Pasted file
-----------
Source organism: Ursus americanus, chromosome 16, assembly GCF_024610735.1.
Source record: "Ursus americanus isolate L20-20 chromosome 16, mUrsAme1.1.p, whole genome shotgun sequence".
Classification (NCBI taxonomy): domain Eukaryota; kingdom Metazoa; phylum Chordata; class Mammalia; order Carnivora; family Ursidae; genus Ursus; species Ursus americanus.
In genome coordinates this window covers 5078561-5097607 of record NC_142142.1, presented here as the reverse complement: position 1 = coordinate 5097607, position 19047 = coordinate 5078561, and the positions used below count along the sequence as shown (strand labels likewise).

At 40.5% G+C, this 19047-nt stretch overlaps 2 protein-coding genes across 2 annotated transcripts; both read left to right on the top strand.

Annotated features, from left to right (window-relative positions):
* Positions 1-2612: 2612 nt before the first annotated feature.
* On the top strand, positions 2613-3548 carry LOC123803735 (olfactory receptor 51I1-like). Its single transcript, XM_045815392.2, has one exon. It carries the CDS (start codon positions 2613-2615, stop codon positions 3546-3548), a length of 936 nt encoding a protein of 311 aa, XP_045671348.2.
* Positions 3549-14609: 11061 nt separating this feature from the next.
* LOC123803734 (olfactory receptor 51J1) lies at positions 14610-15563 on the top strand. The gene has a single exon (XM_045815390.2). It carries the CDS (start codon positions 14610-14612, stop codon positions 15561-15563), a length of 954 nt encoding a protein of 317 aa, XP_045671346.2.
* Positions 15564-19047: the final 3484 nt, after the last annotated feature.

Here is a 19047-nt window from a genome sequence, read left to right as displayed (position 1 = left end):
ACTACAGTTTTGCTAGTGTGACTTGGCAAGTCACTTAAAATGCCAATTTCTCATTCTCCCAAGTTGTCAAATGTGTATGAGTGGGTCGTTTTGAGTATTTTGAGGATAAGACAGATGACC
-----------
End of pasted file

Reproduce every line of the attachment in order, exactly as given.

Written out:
Source organism: Ursus americanus, chromosome 16, assembly GCF_024610735.1.
Source record: "Ursus americanus isolate L20-20 chromosome 16, mUrsAme1.1.p, whole genome shotgun sequence".
Classification (NCBI taxonomy): domain Eukaryota; kingdom Metazoa; phylum Chordata; class Mammalia; order Carnivora; family Ursidae; genus Ursus; species Ursus americanus.
In genome coordinates this window covers 5078561-5097607 of record NC_142142.1, presented here as the reverse complement: position 1 = coordinate 5097607, position 19047 = coordinate 5078561, and the positions used below count along the sequence as shown (strand labels likewise).

At 40.5% G+C, this 19047-nt stretch overlaps 2 protein-coding genes across 2 annotated transcripts; both read left to right on the top strand.

Annotated features, from left to right (window-relative positions):
* Positions 1-2612: 2612 nt before the first annotated feature.
* On the top strand, positions 2613-3548 carry LOC123803735 (olfactory receptor 51I1-like). Its single transcript, XM_045815392.2, has one exon. It carries the CDS (start codon positions 2613-2615, stop codon positions 3546-3548), a length of 936 nt encoding a protein of 311 aa, XP_045671348.2.
* Positions 3549-14609: 11061 nt separating this feature from the next.
* LOC123803734 (olfactory receptor 51J1) lies at positions 14610-15563 on the top strand. The gene has a single exon (XM_045815390.2). It carries the CDS (start codon positions 14610-14612, stop codon positions 15561-15563), a length of 954 nt encoding a protein of 317 aa, XP_045671346.2.
* Positions 15564-19047: the final 3484 nt, after the last annotated feature.

Here is a 19047-nt window from a genome sequence, read left to right as displayed (position 1 = left end):
ACTACAGTTTTGCTAGTGTGACTTGGCAAGTCACTTAAAATGCCAATTTCTCATTCTCCCAAGTTGTCAAATGTGTATGAGTGGGTCGTTTTGAGTATTTTGAGGATAAGACAGATGACC